“Though you have not seen Him, you love Him; and even though you do not see Him now, you believe in Him and are filled with an inexpressible and glorious joy, for you are receiving the end results of your faith, the salvation of your souls.” (I Peter 1:8-9)
This week, the Sunday after Easter is known as “Low Sunday.” That’s because this Sunday’s church attendance happens to be one of the lowest of the year. It seems that after attending “A Celebration of the Resurrection” on Easter Sunday, an awful lot of folks choose to opt out of attending worship the following Sunday. It’s almost as if many take the attitude that after 40 days of Lent, Palm Sunday, Maundy Thursday, Good Friday and Easter, they need a church break. I wonder how many blessings are missed because of such thinking. I must admit that I, myself, had originally thought of taking some time off this week but decided against it. As a result, I accepted a counseling appointment on Thursday morning with a young man. That encounter became a divine appointment for him and me. We were both incredibly blessed. We ended our time together with me praying with him. We held hands and as tears rolled from his eyes down his cheeks onto his pants, I felt so blessed and honored to lead this young man into a prayer where he opened his heart to walk in fellowship with Christ. This moment had been made possible because of his openness to me working with him through some problem solving steps aimed at hopefully addressing some serious issues in his life.
It was an encounter that brought me an inexpressible and glorious joy. You see, some real blessings just might be waiting for you also this week after Easter and on Low Sunday.
So, I invite you to join us at Covenant for worship this Sunday after Easter. I will be preaching a sermon titled “An Inexpressible and Glorious Joy,” based on “I Peter 1:3-9.” Afterwards, join us for cake and punch in the Fellowship Hall as we celebrate those born in April.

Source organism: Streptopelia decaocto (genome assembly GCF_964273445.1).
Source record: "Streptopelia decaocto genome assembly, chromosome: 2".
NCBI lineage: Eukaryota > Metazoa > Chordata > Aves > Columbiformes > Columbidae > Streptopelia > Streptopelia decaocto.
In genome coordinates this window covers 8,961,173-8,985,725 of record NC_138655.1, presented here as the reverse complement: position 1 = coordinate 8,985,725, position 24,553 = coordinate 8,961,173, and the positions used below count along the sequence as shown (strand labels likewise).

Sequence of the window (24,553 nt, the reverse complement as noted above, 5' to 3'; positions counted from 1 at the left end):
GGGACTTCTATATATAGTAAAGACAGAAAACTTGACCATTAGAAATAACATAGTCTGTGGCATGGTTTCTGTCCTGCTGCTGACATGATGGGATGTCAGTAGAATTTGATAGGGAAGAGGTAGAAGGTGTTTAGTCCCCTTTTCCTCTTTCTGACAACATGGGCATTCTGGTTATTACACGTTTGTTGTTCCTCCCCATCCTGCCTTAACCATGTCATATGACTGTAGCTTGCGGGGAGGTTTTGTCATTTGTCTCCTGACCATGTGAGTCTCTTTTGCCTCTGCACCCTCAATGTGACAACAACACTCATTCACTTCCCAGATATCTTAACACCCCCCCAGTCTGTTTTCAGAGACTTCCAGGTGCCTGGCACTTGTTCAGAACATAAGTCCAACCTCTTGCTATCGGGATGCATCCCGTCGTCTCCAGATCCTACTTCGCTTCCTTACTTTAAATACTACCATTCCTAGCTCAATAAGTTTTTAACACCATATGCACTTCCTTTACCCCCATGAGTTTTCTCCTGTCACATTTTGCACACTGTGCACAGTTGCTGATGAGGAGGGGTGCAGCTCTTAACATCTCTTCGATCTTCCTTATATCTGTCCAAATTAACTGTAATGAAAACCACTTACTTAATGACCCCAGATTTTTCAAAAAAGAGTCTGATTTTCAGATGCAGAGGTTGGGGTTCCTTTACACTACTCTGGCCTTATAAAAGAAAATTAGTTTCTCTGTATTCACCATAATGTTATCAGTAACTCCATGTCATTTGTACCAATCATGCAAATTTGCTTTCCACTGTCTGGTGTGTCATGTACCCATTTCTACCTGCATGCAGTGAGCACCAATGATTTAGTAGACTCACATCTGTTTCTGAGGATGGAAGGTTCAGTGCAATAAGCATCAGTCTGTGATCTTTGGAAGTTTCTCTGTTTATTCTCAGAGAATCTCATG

This Sunday is Transfiguration Sunday. Every year just before the beginning of Lent, the church goes mountain climbing. We spiritually, as Peter, James and John physically did, follow Jesus up the Mount of Transfiguration. Up there we get to see Jesus as He really is as the brightness of God’s glory shines on Him and through Him. The event of course is “The Transfiguration of Jesus,” that signals the end of the season of Epiphany.
Epiphany Ends as it began with a bright light shining. Jesus, the Day Star, the bright and morning star, shines on the Mount of Transfiguration just as the light from heaven shone above His cradle in Bethlehem 30 years or so earlier.
But why do we all these years later, still spiritually climb this mountain to see this light? Why do we take valuable time out of our busy lives and devote ourselves to climbing the mountain where God’s glory is revealed? Aren’t there hungry folks to be fed? Aren’t there jobs to be done? Aren’t there bills to be paid? Aren’t there children to be fed and clothed? Aren’t there sick to be healed? Aren’t there those grieving that need to be consoled? The answer to all these questions is yes! So, why did Jesus take this time away from His mission? And why do we do it each year right before Lent begins?
Jesus was preparing Himself for the long journey to another mountain. Jesus knew that ahead of Him was the long walk to the cross. And Jesus took this time to focus Himself on the journey that lay ahead of Him.
Mark Twain once said, “You can’t depend on your eyes when your imagination is out of focus.” We get so caught up with the living of our daily lives that our spiritual imagination often gets out of focus. So, we go mountain climbing each year at the end of Epiphany to spiritually prepare ourselves for the discipline walk of faith and devotion through Lent. It is our way of taking strength from Christ’s strength, as we prepare to walk our Lenten journey. With this, we remember that “Our Need for Transfiguration” is why the glory of God calls us to go this mountain climbing trip.
Join us at Covenant this week as we observe “Transfiguration Sunday,” followed by our February Birthday reception. Then join us again for our “Ash Wednesday” services with communion and the imposition of Ashes.
This week my sermon is “Our Need for Transfiguration” based on “II Peter 1:16-21” and “Matthew 17:1-9.”